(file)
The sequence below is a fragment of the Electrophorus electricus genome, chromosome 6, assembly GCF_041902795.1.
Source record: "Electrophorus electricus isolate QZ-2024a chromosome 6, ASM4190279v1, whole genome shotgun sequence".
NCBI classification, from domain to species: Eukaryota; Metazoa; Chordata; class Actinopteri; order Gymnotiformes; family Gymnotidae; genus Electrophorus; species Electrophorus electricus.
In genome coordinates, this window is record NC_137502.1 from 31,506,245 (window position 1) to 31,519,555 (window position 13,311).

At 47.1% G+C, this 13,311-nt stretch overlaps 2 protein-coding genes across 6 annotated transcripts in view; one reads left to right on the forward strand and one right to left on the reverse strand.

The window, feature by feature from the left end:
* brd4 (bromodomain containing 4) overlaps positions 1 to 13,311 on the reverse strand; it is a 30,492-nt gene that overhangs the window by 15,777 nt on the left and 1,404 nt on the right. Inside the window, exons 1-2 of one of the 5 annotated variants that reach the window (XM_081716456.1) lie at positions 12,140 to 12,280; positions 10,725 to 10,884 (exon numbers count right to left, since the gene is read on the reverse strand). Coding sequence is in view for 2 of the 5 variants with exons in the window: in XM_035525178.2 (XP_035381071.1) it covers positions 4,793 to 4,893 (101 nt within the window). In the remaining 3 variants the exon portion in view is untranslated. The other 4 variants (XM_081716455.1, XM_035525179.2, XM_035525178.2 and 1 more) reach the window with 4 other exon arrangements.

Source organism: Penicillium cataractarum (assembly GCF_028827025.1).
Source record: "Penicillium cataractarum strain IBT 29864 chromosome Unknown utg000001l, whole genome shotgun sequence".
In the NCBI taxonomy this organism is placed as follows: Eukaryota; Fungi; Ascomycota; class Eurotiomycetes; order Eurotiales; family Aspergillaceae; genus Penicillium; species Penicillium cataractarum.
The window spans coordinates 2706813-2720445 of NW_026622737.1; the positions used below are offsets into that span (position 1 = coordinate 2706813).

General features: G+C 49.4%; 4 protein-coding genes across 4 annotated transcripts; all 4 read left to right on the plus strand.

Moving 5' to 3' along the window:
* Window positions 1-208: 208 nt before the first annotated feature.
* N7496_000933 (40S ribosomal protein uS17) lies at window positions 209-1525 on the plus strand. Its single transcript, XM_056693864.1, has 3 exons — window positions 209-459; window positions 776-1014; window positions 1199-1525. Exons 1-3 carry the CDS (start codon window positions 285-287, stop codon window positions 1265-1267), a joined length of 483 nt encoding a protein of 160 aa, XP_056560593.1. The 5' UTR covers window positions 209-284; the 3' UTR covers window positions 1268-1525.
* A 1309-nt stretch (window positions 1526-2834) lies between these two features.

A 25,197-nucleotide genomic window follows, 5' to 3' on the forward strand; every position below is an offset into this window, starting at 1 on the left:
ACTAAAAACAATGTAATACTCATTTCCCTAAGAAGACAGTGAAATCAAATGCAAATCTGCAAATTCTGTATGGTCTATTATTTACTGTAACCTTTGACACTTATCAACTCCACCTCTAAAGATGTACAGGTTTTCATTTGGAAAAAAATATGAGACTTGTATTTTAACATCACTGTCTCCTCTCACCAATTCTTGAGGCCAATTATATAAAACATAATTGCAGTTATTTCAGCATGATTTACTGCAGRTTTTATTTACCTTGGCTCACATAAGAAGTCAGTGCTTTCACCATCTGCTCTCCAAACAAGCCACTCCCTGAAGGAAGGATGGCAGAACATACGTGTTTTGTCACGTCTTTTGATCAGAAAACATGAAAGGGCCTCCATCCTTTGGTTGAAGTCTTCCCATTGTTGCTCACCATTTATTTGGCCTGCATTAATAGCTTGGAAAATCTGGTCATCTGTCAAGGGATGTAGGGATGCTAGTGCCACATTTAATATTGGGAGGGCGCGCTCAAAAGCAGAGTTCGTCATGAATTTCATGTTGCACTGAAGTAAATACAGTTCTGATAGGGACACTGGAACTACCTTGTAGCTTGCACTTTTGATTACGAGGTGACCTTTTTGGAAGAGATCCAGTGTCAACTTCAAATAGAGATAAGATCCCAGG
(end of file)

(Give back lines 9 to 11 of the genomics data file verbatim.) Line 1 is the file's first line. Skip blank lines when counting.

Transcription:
Source record: "Penicillium cataractarum strain IBT 29864 chromosome Unknown utg000001l, whole genome shotgun sequence".
In the NCBI taxonomy this organism is placed as follows: Eukaryota; Fungi; Ascomycota; class Eurotiomycetes; order Eurotiales; family Aspergillaceae; genus Penicillium; species Penicillium cataractarum.
The window spans coordinates 2706813-2720445 of NW_026622737.1; the positions used below are offsets into that span (position 1 = coordinate 2706813).